Ethernet cables (with Ethernet), on the other hand, are suitable for devices compatible with HDMI Ethernet Channel (HEC), a specification that allows devices connected to a certain equipment to have access to the internet through it. This is the case, for example, of a set-top box that shares the internet with a TV.
Note that you can also find cables with words like Ultra High Speed. Typically, they relate to a category of cabling called 48G , an allusion to the bandwidth of 48 gigabits per second of HDMI 2.1 (you’ll know more about that soon).
In practice, Ultra High Speed cables can handle resolutions like 4K, 5K and even 8K.
If you were confused by these acronyms, access this explanation about 1080i, full HD, 4K, 8K and other resolutions.
From HDMI 1.0 to HDMI 1.3
Just as USB periodically gets new versions (like USB4) and PCI Express gets faster and faster , HDMI is updated over time to bring improvements or new features. These are the first versions:
– HDMI 1.0: launched in December 2002, the first version of HDMI is characterized by using a single cable for video and audio transmission with a data transmission rate of 4.95 Gb / s, a frequency of 165 MHz and support for resolutions such as 1080p at 60 Hz (meaning that 60 frames or frames are displayed per second). HDMI 1.0 works with up to eight audio channels;
– HDMI 1.1: this version basically consists of HDMI 1.0 increased with the DVD-Audio standard. Launched in May 2004;
– HDMI 1.2: this version marked the compatibility of HDMI with screens for PCs (monitors). It also brought support for audio formats such as One Bit Audio , used in media such as SACD (Super Audio CD), in addition to new color schemes. Launched in August 2005;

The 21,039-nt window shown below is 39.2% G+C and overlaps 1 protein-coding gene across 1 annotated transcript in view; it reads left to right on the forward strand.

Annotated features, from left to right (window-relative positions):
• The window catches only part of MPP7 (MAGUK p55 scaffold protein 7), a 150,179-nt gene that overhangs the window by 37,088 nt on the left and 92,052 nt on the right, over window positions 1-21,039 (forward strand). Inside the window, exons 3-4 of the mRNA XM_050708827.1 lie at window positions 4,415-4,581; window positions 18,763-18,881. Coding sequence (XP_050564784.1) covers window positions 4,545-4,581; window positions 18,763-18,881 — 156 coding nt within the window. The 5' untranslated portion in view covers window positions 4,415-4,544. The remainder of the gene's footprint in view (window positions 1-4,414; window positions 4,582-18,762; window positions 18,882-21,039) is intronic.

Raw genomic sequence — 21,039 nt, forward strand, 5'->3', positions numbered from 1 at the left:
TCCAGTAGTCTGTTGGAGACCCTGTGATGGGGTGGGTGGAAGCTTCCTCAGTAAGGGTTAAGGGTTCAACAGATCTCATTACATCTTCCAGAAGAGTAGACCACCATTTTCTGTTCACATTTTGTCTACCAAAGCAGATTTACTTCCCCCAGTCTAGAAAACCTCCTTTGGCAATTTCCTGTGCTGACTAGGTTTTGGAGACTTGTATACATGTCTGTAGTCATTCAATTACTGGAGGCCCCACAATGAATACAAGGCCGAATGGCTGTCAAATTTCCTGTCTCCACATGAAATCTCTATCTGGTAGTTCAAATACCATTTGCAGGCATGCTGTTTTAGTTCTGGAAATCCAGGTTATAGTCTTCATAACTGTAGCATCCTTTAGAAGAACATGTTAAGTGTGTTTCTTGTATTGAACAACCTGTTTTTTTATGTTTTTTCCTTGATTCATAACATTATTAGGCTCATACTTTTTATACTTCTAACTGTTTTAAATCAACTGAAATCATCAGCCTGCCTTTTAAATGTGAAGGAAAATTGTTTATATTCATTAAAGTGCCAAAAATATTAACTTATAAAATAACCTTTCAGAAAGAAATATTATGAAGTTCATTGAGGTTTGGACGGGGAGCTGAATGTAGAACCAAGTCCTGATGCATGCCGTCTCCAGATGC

– HDMI 1.2a: presented in December 2005, this review adopted the Consumer Electronic Control (CEC) specifications – you will know what this is in this text – and specific features for remote control;
– HDMI 1.3: in this version, HDMI now supports frequencies up to 340 MHz, enabling transmissions of up to 10.2 Gb / s and resolutions such as 1920×1080 pixels at 120 Hz and 2560×1440 pixels at 60 Hz. In addition, HDMI 1.3 allows use of a wider range of colors and supports audio standards such as Dolby TrueHD and DTS-HD Master Audio. This version also introduced the HDMI type C connector (mini-HDMI) and eliminated a problem of synchronization between audio and video (lip sync). HDMI 1.3 appeared in June 2006;
– HDMI 1.3a and 1.3b: launched in November 2006 and October 2007, respectively, these revisions brought minor changes to the HDMI 1.3 specifications.
What is HDMI 1.4?
Introduced in 2009, HDMI 1.4 is an update that brought so many advances over previous versions that it ended up being widely adopted by the industry. Here are its main features:
- ability to work with resolutions such as 4096×2160 pixels (as a rule, at 24 Hz), 3840 × 2160 (at 24 Hz to 30 Hz) – these two are considered 4K – and 1920×1080 pixels (at up to 120 Hz – or 120 frames per second);
- transfer rate of up to 10 Gb / s;
- compatibility with a greater number of colors;